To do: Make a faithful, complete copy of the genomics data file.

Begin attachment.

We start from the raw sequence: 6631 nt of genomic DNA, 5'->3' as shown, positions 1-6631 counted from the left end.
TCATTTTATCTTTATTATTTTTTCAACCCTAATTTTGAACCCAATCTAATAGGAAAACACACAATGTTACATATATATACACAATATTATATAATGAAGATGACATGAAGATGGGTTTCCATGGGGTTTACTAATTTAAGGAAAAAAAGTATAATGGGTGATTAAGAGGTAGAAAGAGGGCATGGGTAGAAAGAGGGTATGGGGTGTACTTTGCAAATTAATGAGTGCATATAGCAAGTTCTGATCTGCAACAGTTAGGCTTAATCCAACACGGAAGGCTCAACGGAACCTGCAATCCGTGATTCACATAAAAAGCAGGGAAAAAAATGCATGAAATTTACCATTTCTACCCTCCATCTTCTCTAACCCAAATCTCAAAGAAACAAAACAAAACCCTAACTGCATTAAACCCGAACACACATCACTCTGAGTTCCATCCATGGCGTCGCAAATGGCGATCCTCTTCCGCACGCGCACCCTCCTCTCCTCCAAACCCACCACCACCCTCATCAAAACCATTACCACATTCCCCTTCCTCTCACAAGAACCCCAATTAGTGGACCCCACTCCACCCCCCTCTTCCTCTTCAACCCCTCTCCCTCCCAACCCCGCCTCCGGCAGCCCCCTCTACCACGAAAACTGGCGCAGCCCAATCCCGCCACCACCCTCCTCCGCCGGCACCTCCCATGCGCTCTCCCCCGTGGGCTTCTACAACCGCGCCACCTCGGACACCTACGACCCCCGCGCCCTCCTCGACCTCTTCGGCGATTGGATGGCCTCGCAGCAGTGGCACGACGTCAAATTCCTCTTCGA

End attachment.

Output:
We start from the raw sequence: 6631 nt of genomic DNA, 5'->3' as shown, positions 1-6631 counted from the left end.
TCATTTTATCTTTATTATTTTTTCAACCCTAATTTTGAACCCAATCTAATAGGAAAACACACAATGTTACATATATATACACAATATTATATAATGAAGATGACATGAAGATGGGTTTCCATGGGGTTTACTAATTTAAGGAAAAAAAGTATAATGGGTGATTAAGAGGTAGAAAGAGGGCATGGGTAGAAAGAGGGTATGGGGTGTACTTTGCAAATTAATGAGTGCATATAGCAAGTTCTGATCTGCAACAGTTAGGCTTAATCCAACACGGAAGGCTCAACGGAACCTGCAATCCGTGATTCACATAAAAAGCAGGGAAAAAAATGCATGAAATTTACCATTTCTACCCTCCATCTTCTCTAACCCAAATCTCAAAGAAACAAAACAAAACCCTAACTGCATTAAACCCGAACACACATCACTCTGAGTTCCATCCATGGCGTCGCAAATGGCGATCCTCTTCCGCACGCGCACCCTCCTCTCCTCCAAACCCACCACCACCCTCATCAAAACCATTACCACATTCCCCTTCCTCTCACAAGAACCCCAATTAGTGGACCCCACTCCACCCCCCTCTTCCTCTTCAACCCCTCTCCCTCCCAACCCCGCCTCCGGCAGCCCCCTCTACCACGAAAACTGGCGCAGCCCAATCCCGCCACCACCCTCCTCCGCCGGCACCTCCCATGCGCTCTCCCCCGTGGGCTTCTACAACCGCGCCACCTCGGACACCTACGACCCCCGCGCCCTCCTCGACCTCTTCGGCGATTGGATGGCCTCGCAGCAGTGGCACGACGTCAAATTCCTCTTCGA